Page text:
New boundaries in Atlantic Canada could flip two seats to Liberals
First in a series of analyses on the federal riding redistribution
We have to wait 10 years for it, but it is finally federal riding re-distribution season!
And, in my first look at the new electoral map, it appears that the Liberals might come out of Atlantic Canada with a couple of extra seats.
Every decade, independent commissions re-draw Canada’s electoral map to reflect the changing population of the country. The proposals for each province have been tabled and public hearings are going to get started. Once those are finished, the commissioners will go back to the drawing board and submit their final proposals.
But before they do that, I’m going to take a deep dive into the preliminary proposals and see what electoral impact the new boundaries could have (with the help of J.P. Kirby’s excellent Riding Builder tool).
Today, we’re going to start with the 32 ridings in Atlantic Canada.
First, let’s get one thing out of the way. The commissions are independent. They are non-partisan. While not everyone will agree with the reasoning behind the changes that are made, those changes aren’t motivated by partisan advantage.
The United States has a gerrymandering problem. Canada doesn’t.
The commissioners need to ensure that ridings across a province have roughly equal populations or that any significant divergence from the norm is based on geographical or demographical requirements.
For instance, the commissioners propose that Labrador continue to have its own seat, despite the population there being just under 27,000, less than half of the population of any of the six ridings on the island of Newfoundland. The commissioners explain their decision as follows:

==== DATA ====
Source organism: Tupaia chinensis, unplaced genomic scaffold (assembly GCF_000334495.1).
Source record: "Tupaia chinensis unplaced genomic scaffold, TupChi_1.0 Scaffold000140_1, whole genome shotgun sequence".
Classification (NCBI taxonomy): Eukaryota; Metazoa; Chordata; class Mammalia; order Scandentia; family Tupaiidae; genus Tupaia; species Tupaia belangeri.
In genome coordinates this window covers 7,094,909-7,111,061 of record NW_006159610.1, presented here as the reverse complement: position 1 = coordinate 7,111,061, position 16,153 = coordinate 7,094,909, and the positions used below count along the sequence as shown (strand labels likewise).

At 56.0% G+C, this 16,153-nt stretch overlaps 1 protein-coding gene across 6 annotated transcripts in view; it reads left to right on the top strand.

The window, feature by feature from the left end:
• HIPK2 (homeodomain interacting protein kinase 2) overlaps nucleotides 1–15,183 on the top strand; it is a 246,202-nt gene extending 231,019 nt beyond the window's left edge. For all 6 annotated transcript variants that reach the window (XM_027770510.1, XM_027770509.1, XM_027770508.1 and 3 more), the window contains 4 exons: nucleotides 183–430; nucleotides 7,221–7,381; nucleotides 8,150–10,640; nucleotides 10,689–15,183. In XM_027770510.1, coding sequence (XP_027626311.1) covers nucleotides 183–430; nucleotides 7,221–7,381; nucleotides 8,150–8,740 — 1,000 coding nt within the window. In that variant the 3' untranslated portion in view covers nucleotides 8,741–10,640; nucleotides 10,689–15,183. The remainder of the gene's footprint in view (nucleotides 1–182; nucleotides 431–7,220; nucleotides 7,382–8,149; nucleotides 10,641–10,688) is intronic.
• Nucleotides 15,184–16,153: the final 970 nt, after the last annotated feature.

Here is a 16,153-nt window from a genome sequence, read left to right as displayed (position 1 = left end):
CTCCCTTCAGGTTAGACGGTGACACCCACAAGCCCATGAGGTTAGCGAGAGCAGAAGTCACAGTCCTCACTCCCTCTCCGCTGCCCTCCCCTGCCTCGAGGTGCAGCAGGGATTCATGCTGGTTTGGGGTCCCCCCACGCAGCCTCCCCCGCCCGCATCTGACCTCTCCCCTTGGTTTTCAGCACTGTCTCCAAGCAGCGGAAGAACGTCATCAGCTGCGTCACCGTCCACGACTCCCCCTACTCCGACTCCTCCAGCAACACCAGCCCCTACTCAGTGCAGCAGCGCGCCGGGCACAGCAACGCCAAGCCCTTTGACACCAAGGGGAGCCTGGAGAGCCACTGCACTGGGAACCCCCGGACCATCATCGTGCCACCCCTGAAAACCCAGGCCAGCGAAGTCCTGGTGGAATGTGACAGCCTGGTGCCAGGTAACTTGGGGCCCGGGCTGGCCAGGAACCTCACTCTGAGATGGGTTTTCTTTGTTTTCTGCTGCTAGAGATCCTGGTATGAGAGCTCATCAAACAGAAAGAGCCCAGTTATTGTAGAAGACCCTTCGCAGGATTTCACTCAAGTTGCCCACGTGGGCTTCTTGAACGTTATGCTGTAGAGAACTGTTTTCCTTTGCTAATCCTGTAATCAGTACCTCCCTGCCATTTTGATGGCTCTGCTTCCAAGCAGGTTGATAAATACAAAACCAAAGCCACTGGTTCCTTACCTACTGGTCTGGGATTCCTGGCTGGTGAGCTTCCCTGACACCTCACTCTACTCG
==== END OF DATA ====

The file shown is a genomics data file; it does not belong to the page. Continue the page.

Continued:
“the Labrador region's history, geography and community of interest, as well as the strength of its many distinct Indigenous communities, warrant the continuance of a separate electoral district. Because of its immense geographic size, effective representation in this region is extraordinarily difficult to achieve. If Labrador were part of a riding that extended to the island portion of the province, it is clear that adequate representation for all constituents would be difficult to achieve.”
The “community of interest” is key. Ridings need to make sense not only from a numbers perspective but from a people perspective, too — you don’t split communities between two ridings or bolt two very different communities together if it can be avoided. Sometimes, it can be worth having some ridings that have more or fewer people than the provincial average if it means keeping a community together.
In the case of Atlantic Canada, the region was awarded no extra seats so the commissioners’ changes were due to shifting populations.
For paying subscribers to The Writ, I’ll go through each province in detail. But before getting to that, here’s the TL;DR of what you need to know:
Atlantic Canada Redistribution Briefing: While there are some significant changes to the map in some areas, overall the electoral situation doesn’t change drastically. However, there are two seats that the redistribution could flip from the Conservatives to the Liberals.
There are also two seats in which the Liberal margin would be significantly reduced, enough to make the seats much more competitive. The Conservatives are the beneficiary in one and the New Democrats in the other.
Overall, the redistribution in Atlantic Canada is a net positive for the Liberals in two seats at the expense of the Conservatives, though the Conservatives could mitigate their loss with an improved position in one seat and the NDP could also make one gain.
Now let’s find out which seats we’re talking about.